School Fees

Den_breejen_2011 Posted by Aart and Geesje den Breejen on Sun, 04 Mar 2012 | Bookmark: digg this Post this to del.icio.us Post this to Facebook

“Madam, could we have our salary of January a bit earlier? The children are going back to school on Monday..”

It was Grace, our home help, during coffee time that morning when we were all enjoying our cup of hot coffee – in the dry season, mornings start off a bit cooler while the rest of the day is really hot. It’s the same every year.

In theory, education is free for kids that are going to primary government schools but in practice the parents are asked to pay money for the building fund, uniforms, writing materials, sitting exams and many other things. It is a struggle for most parents but they will do anything to get enough school fees for the first term.

Elize, our new volunteer for the coming months to do the Dutch home schooling in the afternoons, also works at a local government school and a private school during morning hours. Godfrey (watchman/gardener) and Grace were filling her in over coffee: government school classes generally consist of 100 pupils or more, with the teacher standing in front of the class and the first row of kids right there sitting at her feet on the floor. One thing will be sure, for Elize, it’ll be 3 months of very contrasting mornings and afternoons.

At the Vocational Training Center (VTC), most students have started their new course year now. Some are still getting their fees together and haven’t made it yet into the school compound. Those who did arrive are very keen to get a second chance to enroll in training. Many dropped out of the education system at an early stage and are therefore unable to attend other regular training institutions. Many young folk are just hanging out on the streets, trying to get odd jobs here and there. So, a practical training does give them a much better prospect on the job market.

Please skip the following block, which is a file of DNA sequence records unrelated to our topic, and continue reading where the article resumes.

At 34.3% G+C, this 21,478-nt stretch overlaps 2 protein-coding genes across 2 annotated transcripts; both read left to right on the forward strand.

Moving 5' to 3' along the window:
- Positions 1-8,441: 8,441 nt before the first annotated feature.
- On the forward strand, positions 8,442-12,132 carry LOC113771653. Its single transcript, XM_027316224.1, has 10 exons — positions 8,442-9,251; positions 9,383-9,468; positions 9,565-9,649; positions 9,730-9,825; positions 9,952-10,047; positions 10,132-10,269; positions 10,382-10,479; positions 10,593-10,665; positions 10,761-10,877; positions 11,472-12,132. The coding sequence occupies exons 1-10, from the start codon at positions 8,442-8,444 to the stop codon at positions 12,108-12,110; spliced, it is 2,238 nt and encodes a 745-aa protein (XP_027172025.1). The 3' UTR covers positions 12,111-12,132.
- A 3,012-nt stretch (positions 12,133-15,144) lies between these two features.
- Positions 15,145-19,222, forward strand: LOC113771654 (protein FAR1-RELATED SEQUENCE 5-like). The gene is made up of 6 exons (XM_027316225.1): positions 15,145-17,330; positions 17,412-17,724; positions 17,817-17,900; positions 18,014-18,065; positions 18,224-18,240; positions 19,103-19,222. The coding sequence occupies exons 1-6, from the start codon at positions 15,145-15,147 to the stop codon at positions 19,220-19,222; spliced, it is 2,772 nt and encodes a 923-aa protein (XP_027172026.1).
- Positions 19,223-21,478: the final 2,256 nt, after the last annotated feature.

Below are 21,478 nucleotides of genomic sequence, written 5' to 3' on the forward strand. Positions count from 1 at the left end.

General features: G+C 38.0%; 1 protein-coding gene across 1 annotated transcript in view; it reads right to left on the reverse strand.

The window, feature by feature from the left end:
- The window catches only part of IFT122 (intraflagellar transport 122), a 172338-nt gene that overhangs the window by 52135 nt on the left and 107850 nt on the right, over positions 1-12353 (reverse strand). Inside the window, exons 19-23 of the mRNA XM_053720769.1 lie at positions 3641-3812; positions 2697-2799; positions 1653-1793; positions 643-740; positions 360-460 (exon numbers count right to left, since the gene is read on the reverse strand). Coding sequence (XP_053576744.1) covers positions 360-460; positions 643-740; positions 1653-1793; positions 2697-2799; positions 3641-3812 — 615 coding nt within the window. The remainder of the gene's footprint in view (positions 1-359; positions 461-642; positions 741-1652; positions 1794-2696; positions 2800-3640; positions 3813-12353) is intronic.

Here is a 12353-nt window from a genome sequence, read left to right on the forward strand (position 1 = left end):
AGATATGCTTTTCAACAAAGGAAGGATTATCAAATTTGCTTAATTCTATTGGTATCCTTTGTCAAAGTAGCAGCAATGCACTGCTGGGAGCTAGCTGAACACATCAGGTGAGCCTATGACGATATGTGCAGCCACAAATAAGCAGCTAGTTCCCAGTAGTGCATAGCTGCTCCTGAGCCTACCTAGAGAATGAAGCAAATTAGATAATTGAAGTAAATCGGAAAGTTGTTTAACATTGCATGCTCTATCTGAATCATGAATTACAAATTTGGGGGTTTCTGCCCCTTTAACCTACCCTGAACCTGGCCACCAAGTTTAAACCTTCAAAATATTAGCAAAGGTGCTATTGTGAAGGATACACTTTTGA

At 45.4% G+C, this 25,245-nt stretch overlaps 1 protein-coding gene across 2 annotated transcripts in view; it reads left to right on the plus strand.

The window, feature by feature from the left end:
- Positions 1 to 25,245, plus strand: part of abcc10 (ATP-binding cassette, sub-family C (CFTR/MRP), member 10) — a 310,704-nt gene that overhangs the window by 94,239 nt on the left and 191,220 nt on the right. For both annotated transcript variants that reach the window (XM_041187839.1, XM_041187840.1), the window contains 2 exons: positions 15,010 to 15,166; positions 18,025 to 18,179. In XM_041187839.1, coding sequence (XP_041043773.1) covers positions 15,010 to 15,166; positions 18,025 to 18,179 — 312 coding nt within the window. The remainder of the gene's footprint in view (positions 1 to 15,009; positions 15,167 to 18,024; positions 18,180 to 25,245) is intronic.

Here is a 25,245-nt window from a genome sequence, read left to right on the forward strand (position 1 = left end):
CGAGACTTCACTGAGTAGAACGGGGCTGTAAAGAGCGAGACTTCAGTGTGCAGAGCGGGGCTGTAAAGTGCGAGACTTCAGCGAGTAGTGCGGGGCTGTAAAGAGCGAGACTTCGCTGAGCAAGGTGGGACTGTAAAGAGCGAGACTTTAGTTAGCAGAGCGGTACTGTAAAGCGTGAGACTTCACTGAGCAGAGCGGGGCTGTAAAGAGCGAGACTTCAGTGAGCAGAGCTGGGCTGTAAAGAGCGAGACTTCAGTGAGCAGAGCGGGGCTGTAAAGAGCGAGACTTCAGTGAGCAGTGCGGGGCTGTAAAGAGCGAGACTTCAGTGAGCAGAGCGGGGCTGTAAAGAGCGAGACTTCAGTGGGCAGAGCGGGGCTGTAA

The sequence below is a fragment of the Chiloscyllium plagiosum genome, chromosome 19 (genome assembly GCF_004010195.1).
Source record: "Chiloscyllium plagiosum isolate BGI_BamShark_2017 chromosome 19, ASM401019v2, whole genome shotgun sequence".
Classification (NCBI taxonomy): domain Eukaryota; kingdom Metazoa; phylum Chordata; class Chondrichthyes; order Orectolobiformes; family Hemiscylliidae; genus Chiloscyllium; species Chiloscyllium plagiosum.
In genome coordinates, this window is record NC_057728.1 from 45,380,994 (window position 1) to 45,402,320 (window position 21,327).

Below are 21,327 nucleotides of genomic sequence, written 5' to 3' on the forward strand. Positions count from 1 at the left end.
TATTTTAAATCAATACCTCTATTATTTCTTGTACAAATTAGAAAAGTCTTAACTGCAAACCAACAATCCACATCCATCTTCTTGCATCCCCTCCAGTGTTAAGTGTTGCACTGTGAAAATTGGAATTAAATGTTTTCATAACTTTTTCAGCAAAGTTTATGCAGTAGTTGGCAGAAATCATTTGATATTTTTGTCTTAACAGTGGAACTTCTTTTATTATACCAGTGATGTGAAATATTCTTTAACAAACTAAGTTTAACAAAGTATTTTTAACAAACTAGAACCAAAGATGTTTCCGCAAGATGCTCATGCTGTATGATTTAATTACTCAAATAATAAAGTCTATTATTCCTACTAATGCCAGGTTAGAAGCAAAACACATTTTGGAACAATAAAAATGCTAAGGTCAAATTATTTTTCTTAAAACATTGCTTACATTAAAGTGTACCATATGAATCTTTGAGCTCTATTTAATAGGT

Getting school fees together for a term at the VTC is a big issue for these youngsters, even though they only pay for their food so far (almost all trainees are boarding). Other costs like salaries of instructors and teaching materials are paid from different sources. The VTC is in the process of raising its percentage of self sustainability by working on local income generation for the school. It’s a slow process but is the only way forward. Raising the school fees too high will prevent too many needy students from entering the course.

“Madam, could I have payment for February and March as well please? Our landlord has problems with paying university fees for his son and demands an advance for the house we rent from him” It’s Grace again. The kids are back to school!